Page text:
Have you ever think about steps in the testing journey? Manual tester, QA, QA Engineer, Test Developer, SDET, TestOps? There are many ways you can develop in. But today, I want to stick with one - QA Engineer.

What does exactly this person do? What are the responsibilities and requirements? What should he know to work efficiently on daily basis?

I've summed up areas and described basing on daily tasks.

What does a QA Engineer do?

QA Engineer means Quality Assurance Engineer is a specialist whose activities are aimed to improve the software development process and product quality using engineering knowledge. Manual tests aren't optimal in most cases. QA engineers automate the most common cases, which saves us time and money.


  • write, design, and execute automated tests,
  • maximize test coverage,
  • determine the priority for test scenarios,
  • create execution plans for these scenarios,
  • write documentation for automated processes,
  • build automation frameworks,
  • set up continuous integration

And to reach the QA Engineer job, you need to know various things. I've categorized and described them.


You'll be obligated to write, design, and execute automated tests. It means you have to know how to do it. Writing automation tests isn't something very different than you're doing manually. I mean, to write this one, you have to perform these steps manually. So you have to take exactly the same steps as a user, and write this as a script. Experience with manual testing will let you write these scripts better.

From time to time, you'll also decide what's important, and what's not. What should be tested next, and how to maximize test coverage. Experience and knowledge about methodologies will help you with these decisions.

The priority of scenarios? Another important topic. Creating complex test solutions, most sure you'll face a problem with them. What should we automate first and why? What should we run first? These are hard questions, but important. We should always focus on more important parts of the application. Because we don't want to show the user some unexpected behaviors, bugs, or unavailability of the website. They'll lose trust in our product, which we can't afford.

Programming language

Writing tests, creating test frameworks and architecture is the same as with applications. To do this, you need to know a programming language.

Some of the wanna-be test developers, decide to learn frameworks first. Without the proper programming knowledge, they're trying to write tests. Probably this gonna work, but this solution won't be maintainable so much. While growing, they will encourage more and more problems, because basics were created wrong. Fix these mistakes lately, will cost much more time and afford than proper planning.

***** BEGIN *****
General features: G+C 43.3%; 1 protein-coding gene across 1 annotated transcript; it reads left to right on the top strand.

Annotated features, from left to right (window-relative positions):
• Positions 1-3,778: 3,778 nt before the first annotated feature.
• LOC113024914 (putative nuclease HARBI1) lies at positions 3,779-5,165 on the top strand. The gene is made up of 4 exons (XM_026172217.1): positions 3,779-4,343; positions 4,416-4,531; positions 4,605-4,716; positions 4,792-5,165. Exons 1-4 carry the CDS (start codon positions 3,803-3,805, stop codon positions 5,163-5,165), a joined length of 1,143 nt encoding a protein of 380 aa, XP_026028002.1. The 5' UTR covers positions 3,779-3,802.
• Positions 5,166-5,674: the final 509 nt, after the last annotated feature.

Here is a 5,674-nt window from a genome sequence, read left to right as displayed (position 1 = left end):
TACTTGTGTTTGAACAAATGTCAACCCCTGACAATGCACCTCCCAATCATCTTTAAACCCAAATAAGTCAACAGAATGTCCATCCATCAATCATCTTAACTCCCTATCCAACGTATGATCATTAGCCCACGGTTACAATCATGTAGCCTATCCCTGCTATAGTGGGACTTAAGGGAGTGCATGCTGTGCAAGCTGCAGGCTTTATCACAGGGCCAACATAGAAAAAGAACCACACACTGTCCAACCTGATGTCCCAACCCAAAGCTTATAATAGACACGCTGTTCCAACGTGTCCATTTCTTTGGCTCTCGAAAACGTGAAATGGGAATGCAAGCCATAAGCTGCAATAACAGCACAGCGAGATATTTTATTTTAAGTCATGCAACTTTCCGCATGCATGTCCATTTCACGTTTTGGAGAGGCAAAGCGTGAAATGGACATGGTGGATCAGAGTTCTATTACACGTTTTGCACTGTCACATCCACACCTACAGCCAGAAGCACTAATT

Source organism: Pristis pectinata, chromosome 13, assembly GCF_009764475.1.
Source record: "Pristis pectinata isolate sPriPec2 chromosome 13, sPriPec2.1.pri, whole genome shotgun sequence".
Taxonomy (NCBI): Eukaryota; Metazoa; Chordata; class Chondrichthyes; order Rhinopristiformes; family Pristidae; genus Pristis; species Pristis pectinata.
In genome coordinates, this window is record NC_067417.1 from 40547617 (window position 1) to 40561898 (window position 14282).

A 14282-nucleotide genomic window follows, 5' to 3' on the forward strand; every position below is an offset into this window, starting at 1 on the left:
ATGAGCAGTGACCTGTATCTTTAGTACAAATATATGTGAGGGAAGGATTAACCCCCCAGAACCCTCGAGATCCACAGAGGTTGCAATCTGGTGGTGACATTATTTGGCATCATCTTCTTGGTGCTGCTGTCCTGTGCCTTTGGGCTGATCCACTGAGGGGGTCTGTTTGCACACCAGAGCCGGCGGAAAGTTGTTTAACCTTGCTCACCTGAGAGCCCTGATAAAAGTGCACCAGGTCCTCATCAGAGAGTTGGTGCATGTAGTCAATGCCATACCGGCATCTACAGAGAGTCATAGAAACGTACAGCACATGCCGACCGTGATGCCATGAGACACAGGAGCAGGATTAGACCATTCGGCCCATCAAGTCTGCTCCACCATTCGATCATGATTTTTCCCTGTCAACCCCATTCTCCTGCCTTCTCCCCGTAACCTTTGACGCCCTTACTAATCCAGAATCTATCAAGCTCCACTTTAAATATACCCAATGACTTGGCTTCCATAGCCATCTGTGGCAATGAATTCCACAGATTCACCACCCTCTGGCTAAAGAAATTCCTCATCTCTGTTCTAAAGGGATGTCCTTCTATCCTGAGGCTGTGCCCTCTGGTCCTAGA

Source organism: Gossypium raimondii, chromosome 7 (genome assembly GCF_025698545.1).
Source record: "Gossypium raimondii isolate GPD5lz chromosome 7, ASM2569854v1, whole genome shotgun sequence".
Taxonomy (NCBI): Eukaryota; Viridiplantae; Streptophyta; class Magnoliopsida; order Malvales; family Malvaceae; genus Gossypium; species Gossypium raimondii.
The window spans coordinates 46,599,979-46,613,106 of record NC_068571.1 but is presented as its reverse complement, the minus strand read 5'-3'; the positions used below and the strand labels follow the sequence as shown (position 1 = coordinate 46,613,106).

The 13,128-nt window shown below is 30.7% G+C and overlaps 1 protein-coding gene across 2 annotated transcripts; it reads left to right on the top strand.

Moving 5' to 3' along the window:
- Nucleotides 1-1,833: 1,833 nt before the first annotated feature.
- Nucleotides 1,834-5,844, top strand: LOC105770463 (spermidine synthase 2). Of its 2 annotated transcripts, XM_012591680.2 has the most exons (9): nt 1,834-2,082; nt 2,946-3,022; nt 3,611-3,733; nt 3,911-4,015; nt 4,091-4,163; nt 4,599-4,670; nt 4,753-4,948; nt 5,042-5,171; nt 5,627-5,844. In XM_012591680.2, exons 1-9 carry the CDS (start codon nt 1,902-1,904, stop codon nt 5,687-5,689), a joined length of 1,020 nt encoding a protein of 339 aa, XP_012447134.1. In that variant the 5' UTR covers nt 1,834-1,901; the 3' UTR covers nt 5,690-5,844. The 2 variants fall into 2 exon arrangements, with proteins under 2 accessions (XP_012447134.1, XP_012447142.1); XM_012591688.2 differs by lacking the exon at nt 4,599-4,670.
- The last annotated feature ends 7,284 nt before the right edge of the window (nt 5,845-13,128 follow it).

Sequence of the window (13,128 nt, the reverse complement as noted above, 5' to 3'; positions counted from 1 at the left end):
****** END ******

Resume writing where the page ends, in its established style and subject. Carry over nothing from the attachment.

But language knowledge isn't in my opinion enough. You should also be familiar with the concepts of programming. KISS, YAGNI, DRY, SOLID - right now, they could sound for you like a buzz word, but believe me - you'll use them daily. Knowing them will give you the opportunity of creating more maintainable and better solutions.

Sometimes you'll also need to pass framework methods. Instead of using a page.click() you'll need to perform language native one. Sometimes, you'll need an API call that your test framework doesn't wrap up. You'll face many cases, where knowledge of the language is important.


  • JavaScript/TypeScript,
  • Java,
  • C#,
  • Python

Test tools

To write a test we're using test frameworks. These are tools set, out of the box, which gives you an easy way to control the browser. It means, writes a user like a scenario end's with a few methods. We don't have to reinvent a wheel, write from scratch integration with browser, etc.

Tooling is important, but concepts are more. While you know one test framework, you can easily switch to another. Most of them are very similar, it's like with a programming language, while you know the concepts and knows how to program, a language is literally a tool.

Example test frameworks:

  • Playwright,
  • Cypress,
  • Selenium


One of the bigger challenges is to set up pipelines. Nowadays, we're using Continuous Integration practice. Design and build a whole process is a very valuable skill.

You need to understand how deployment works, where you can run tests, how to do this?

To reach this, be familiar with topics like:

  • Docker,
  • CI/CD - Gitlab, Jenkins,
  • Cloud - AWS, Azure

There's a role called TestOps which is a connection between operations and testing, but I think mature QA Engineers should know the basics about processes, to be able to set up them from scratch.


QA Engineer role requires knowledge of many different areas. All of them affect the final solution, which with this knowledge will be better.

Knowledge of these areas also allows you to develop in various roles. Dive into processes? You can go into the TestOps position. Development? Then pick SDET.

Have a nice day! 🥳